Full recovery of the performance fee of $47.1 million, which was accrued to the benefit of Fairfax Financial Holdings for the period from January 1, 2018 to December 31, 2019. The performance fee, if any, will only be finally determined by December 31, 2020 at the end of the three year measurement period.
At March 31, 2020 common shareholders' equity was $2,178.9 million, or book value per share of $14.37, compared to $2,577.9 million, or book value per share of $16.89, at December 31, 2019, a decrease of 14.9%, primarily related to a net loss during the first quarter of 2020 and unrealized foreign currency translation losses as a result of the weakening of the Indian rupee relative to the U.S. dollar.

Q2
Highlights for second quarter of 2020 included the following:

Net change in unrealized gains on investments of $70.5 million, principally from increases in market prices of the company's investments in the public companies, including CSB Bank ($65.9 million), Fairchem ($37.1 million), IIFL Securities ($14.0 million), 5paisa ($10.5 million), IIFL Wealth ($5.2 million), and Other Public Indian Investments ($11.7 million) partially offset by a decrease in the fair value of the company's private investments in Sanmar ($56.8 million), NSE ($14.5 million), and NCML ($7.7 million).
On June 26, 2020 the company extended its $550 million secured term loan facility with a syndicate of Canadian banks to June 28, 2021 with an option to extend for an additional year.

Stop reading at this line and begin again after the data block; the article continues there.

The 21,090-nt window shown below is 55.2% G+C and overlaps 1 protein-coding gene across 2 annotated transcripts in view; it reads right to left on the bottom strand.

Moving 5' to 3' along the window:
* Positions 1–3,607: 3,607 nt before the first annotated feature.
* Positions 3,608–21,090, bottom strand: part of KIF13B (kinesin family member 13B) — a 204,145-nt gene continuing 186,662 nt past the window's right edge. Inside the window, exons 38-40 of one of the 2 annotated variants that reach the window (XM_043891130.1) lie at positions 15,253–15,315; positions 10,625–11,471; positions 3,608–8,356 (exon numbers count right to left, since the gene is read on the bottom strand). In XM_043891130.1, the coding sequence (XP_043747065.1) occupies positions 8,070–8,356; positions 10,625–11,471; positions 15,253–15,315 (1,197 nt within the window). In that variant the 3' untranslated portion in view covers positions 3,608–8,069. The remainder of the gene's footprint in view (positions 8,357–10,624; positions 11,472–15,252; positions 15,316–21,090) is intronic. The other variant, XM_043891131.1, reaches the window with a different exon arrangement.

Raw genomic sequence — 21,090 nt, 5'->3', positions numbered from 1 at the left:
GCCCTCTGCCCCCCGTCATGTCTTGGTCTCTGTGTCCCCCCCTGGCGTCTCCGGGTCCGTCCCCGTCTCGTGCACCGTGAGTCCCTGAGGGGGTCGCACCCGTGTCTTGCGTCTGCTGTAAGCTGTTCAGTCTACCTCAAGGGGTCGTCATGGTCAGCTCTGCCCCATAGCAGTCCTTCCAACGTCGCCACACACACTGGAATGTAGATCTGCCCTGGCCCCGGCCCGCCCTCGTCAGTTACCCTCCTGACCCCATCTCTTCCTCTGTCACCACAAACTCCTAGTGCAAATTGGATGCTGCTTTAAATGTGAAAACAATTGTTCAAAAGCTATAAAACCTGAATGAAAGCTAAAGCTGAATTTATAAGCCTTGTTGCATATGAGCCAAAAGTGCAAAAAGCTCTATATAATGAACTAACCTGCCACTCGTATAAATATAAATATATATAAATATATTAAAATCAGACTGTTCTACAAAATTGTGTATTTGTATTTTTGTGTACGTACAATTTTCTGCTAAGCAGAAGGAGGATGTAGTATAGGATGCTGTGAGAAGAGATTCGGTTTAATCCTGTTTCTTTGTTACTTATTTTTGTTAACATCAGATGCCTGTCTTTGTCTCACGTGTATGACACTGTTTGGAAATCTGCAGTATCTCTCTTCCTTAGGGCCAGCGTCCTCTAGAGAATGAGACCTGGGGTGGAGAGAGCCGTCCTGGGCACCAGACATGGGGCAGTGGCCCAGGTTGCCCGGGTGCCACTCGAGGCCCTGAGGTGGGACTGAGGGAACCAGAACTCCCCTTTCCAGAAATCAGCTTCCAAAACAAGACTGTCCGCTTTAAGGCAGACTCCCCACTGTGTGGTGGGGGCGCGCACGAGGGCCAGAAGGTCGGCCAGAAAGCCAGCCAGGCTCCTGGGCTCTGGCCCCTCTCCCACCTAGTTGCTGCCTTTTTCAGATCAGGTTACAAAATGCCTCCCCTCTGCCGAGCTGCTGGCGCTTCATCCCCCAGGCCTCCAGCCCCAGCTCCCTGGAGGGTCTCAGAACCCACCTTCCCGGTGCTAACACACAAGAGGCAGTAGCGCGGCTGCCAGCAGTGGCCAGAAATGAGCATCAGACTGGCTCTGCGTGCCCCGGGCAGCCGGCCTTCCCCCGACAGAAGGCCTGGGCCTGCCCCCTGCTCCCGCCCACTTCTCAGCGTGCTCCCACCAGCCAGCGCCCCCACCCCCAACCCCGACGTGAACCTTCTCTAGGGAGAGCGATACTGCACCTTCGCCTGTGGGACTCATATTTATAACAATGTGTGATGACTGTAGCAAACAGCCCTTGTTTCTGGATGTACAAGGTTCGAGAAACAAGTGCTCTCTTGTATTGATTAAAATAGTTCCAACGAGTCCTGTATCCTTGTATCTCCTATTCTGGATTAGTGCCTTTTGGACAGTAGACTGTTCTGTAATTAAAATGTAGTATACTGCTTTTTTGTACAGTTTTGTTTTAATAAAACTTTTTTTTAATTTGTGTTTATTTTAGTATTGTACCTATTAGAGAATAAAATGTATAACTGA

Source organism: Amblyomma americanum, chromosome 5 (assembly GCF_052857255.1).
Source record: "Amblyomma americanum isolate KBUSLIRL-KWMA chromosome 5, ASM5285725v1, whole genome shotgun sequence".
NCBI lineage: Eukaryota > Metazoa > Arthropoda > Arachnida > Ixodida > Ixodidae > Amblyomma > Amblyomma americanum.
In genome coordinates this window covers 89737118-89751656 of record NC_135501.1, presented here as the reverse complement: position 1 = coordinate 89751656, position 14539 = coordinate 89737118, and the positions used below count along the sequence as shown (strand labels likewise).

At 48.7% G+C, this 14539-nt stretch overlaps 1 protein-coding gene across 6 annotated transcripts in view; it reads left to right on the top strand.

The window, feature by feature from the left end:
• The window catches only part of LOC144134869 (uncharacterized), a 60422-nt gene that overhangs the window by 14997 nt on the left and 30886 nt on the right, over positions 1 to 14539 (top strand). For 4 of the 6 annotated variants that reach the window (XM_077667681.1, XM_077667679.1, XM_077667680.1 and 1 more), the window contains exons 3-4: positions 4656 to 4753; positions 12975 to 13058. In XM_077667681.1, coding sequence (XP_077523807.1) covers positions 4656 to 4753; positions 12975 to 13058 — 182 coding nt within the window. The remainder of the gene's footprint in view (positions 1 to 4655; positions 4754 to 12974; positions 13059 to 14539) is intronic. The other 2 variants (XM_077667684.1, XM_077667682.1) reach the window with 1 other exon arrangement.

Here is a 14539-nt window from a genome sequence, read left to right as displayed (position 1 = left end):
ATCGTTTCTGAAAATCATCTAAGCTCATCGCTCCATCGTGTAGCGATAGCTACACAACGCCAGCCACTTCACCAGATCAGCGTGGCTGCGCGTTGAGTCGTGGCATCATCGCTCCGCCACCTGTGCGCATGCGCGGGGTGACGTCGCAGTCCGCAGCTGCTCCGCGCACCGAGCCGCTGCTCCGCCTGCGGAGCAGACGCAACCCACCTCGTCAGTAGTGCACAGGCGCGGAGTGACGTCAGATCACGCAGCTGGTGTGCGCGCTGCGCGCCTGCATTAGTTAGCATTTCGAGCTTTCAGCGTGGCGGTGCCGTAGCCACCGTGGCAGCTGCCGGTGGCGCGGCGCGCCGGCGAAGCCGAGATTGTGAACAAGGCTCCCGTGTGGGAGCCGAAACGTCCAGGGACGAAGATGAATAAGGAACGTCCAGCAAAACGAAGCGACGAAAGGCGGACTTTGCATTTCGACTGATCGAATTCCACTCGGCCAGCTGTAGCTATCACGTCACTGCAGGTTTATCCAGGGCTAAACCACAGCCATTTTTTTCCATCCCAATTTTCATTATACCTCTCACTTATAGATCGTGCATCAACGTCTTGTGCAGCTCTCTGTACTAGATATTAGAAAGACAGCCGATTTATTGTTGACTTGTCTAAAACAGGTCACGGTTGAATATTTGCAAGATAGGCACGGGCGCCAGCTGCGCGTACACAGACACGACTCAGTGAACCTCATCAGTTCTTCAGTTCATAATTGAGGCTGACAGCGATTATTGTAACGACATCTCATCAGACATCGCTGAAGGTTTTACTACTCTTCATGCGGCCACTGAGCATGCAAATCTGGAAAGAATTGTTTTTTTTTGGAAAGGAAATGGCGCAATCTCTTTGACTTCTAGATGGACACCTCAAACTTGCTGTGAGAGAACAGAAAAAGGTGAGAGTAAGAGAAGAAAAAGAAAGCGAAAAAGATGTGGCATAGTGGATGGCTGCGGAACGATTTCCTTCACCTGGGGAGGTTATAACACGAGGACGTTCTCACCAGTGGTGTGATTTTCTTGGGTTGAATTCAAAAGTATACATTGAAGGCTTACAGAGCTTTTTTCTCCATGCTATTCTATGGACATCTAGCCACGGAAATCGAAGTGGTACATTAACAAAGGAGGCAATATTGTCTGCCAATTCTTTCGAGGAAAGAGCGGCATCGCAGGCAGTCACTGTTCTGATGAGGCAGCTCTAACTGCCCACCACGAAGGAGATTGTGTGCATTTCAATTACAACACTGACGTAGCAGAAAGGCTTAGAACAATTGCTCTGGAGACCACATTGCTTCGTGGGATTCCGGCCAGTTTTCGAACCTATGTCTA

At June 30, 2020 common shareholders' equity was $2,220.0 million, or book value per share of $14.75, compared to $2,577.9 million, or book value per share of $16.89, at December 31, 2019, a decrease of 12.7%, primarily related to a net loss during the first six months of 2020 and unrealized foreign currency translation losses as a result of the weakening of the Indian rupee relative to the U.S. dollar.

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« Last Edit: August 25, 2020, 08:02:56 PM by Xerxes »

valueinvesting101

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Re: Fairfax India new issue
« Reply #419 on: August 27, 2020, 10:06:29 AM »
I find that private investment valuation hasn't changed much except Sanmar and NSE.
Following note from the latest quarterly report is interesting:

Quote
updates to estimated airport tariffs for the third control period commencing in BIAL's fiscal year 2022 to reflect a recovery of lost return during the lockdown and subsequent period;

I believe BIAL gets to update user development fees (UDF) charged per passenger from AAI based on the expected equity return during the period and actual returns achieved during the period last period.

If UDF is adjusted in 2022 to reflect lost of revenue/returns due to COVID then there should not be much impact for the airport valuation. This could the reason for 0.1% reduction in BIAL valuation vs. ~15% reduction in Sanmar valuation.

Any more details about impact of COVID on BIAL valuation and UDF collection in the future?
« Last Edit: August 27, 2020, 10:09:36 AM by valueinvesting101 »